I'm attempting to pair a Raspberry Pi with a Hauppauge HVR-1950
for TV capture, so I'd like to be able to display images to
verify the channel tuning is working. However, using Raspbian, I
get the following results:
xawtv churns for a while and then sais, "Ooops, can't load any
font." Over ssh it puts up some a black window and
instructions. What fonts does it need for displaying from the
tvtime says it's reading configuration files then says,
"xvoutput: No XVIDEO port found which supports YUY2 images."
and then gives instructions for NVidia and ATI graphics cards.
mplayer appears to be playing something from the card.
Google hits for changing channels on the tuner say to use
ivtv-tune, but it seems to have dropped off the end of the earth
a few years ago.
Any suggestions for scanning/setting channels and/or getting
xawtv or tvtime working?
I haven't got the Hauppauge device but I suggest the following.
Install w_scan (AKA w-scan) from the repositories and run it.
If it finds the Hauppauge device it means the drivers are installed. If
it doesn't, type dmesg in a terminal - the last dozen lines in the
output will tell you what's wrong.
If the drivers are installed you can use VLC to show TV pictures.
Be aware, British TV requires you buy the Mpeg codec from the raspberry
pi foundation - without the codec you'll get sound only.
Thanks, Mr. Dave, :-)
The drivers find the Hauppauge device just fine. I am able to
use v4l2-ctl to get info, change stream types, look at tuner
The problem with xawtv appears to be fonts. Perhaps, there's an
undocumented dependency. After I posted, an _OLD_ memory from
many years ago (pre-2003) came back about a package of just fonts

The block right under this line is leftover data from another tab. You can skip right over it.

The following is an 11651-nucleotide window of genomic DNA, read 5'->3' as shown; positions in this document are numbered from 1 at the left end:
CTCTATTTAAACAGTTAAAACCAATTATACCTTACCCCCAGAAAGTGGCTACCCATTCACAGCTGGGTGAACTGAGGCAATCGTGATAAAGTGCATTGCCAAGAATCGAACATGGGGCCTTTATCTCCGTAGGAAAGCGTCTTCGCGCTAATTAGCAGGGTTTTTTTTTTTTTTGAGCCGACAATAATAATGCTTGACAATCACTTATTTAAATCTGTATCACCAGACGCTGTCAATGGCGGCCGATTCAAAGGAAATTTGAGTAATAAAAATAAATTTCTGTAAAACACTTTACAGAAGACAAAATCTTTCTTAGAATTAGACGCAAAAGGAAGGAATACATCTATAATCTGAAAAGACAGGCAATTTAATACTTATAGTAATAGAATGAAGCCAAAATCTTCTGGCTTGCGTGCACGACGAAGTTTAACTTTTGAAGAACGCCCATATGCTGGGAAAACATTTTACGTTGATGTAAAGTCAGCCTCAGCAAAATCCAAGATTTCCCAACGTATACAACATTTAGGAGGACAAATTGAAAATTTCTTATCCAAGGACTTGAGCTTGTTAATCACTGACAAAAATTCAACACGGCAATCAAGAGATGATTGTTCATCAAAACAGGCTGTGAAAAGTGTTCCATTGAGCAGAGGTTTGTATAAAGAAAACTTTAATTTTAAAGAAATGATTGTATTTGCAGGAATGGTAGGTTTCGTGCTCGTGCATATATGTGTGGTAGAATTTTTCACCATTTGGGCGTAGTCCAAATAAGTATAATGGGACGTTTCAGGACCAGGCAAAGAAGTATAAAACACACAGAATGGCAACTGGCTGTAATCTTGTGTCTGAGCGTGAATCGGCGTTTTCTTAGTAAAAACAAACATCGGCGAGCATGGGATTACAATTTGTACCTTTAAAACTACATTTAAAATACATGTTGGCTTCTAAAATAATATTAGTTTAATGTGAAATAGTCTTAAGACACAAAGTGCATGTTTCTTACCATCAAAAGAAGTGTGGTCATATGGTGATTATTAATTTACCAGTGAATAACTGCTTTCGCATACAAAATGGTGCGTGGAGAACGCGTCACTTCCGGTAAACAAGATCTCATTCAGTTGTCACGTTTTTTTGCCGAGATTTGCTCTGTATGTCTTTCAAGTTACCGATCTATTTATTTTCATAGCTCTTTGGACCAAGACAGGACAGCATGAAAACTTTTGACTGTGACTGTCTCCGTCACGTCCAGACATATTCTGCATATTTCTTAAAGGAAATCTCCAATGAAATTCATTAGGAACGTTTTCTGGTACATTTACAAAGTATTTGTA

for xawtv. Maybe that's the ticket for xawtv.
I'll check out w*scan (in case it's relevant if the drivers see
the device okay) and VLC.
I'm in USA, but I bought both codec keys just in case I might
Ah, I hadn't realised you were in the USA and I've just noticed that the
Hauppage device is for cable. My experience is strictly with Freeview, a
British over-the-air system, so I don't think I can help. I don't think
w*scan is at all relevant though VLC is still worth a try.
Can someone point to relevant explanitory docos, or better still explain
at a level, of someone who knows how PAL-TV works, and that when PCM-
phones were introduced: a codec was hardware [coder & decoder] which
converted between, the instantanious analogue-level of the signal and
the N-bit-binary approximation thereof. Sorry for BAD long sentence!!
What are these codecs that the RPi forum advertises?
Yes, 'my codecs' are hardware that effectively run independa?ently of the
and in parallel, giving a massive 'speed up'. But how would the RPi
between the video/TV & the storage-medium.
I'm located in a failing-state, which still uses analogue-TV, which makes
RPi's RCA output particularly usefull. Because the local contents is such
I don't have a set, but when I viewed the RPi on a
The ones you can purchase licenses for decode MPEG-2 and VC-1.
The license for both the decoder and encoder for H.264 are included in
the cost of the pi so they are unlocked in the firmware already.
What comes out of a dongle like the hauppage is a digital bit stream
corresponding to the MUX the tuner is set to tune to.
Programs like VLC, MeTV, and Kaffeine know how to open and control the
dongle via the linux pseudo device that corresponds to that. They are
responsible for selecting one of the channels from that bit stream and
turning it onto pictures and sound.
That needs a codec.
The way it works is therefore a chain.
1/. hardware for DTV is told what frequency and RF modulations schema
to use by the top end software via a linux device driver that's part of
the kernel. That device driver knows nothing about how the signal is
coded at a digital or RF level. It is solely responsible for providing a
standardised interface to controlling it, and a way for the bitstream to
get back out of it. In the case of an analogue tuner, the hardware
itself will probably encode the analogue signal into a serial bit or
2/. The bitstream on digital TV will contain up to about 20 channels
whose data is interleaved. The precise scheme I do not know. It may be
TDM, or it may not. There is also at some level a 'channel information'